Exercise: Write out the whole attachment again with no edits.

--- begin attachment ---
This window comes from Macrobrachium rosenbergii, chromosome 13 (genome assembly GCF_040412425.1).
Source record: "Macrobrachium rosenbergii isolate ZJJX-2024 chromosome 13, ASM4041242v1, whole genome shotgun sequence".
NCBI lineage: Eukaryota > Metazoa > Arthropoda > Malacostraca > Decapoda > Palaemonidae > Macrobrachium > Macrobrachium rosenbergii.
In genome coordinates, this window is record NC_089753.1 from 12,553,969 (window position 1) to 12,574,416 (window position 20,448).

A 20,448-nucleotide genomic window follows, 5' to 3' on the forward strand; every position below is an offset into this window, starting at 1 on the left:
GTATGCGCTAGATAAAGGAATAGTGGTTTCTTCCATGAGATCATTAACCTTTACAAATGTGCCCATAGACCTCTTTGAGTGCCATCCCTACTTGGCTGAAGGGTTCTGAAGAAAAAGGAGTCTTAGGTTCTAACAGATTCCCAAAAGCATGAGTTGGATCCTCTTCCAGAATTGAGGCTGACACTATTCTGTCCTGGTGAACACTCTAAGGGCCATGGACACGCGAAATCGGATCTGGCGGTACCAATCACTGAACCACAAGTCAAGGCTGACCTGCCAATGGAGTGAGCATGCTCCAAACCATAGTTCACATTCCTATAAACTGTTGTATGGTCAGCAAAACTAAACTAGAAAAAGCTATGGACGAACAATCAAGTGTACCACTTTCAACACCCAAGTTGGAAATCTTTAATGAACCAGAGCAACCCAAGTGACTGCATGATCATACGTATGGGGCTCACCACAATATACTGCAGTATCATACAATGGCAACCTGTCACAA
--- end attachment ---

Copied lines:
This window comes from Macrobrachium rosenbergii, chromosome 13 (genome assembly GCF_040412425.1).
Source record: "Macrobrachium rosenbergii isolate ZJJX-2024 chromosome 13, ASM4041242v1, whole genome shotgun sequence".
NCBI lineage: Eukaryota > Metazoa > Arthropoda > Malacostraca > Decapoda > Palaemonidae > Macrobrachium > Macrobrachium rosenbergii.
In genome coordinates, this window is record NC_089753.1 from 12,553,969 (window position 1) to 12,574,416 (window position 20,448).

A 20,448-nucleotide genomic window follows, 5' to 3' on the forward strand; every position below is an offset into this window, starting at 1 on the left:
GTATGCGCTAGATAAAGGAATAGTGGTTTCTTCCATGAGATCATTAACCTTTACAAATGTGCCCATAGACCTCTTTGAGTGCCATCCCTACTTGGCTGAAGGGTTCTGAAGAAAAAGGAGTCTTAGGTTCTAACAGATTCCCAAAAGCATGAGTTGGATCCTCTTCCAGAATTGAGGCTGACACTATTCTGTCCTGGTGAACACTCTAAGGGCCATGGACACGCGAAATCGGATCTGGCGGTACCAATCACTGAACCACAAGTCAAGGCTGACCTGCCAATGGAGTGAGCATGCTCCAAACCATAGTTCACATTCCTATAAACTGTTGTATGGTCAGCAAAACTAAACTAGAAAAAGCTATGGACGAACAATCAAGTGTACCACTTTCAACACCCAAGTTGGAAATCTTTAATGAACCAGAGCAACCCAAGTGACTGCATGATCATACGTATGGGGCTCACCACAATATACTGCAGTATCATACAATGGCAACCTGTCACAA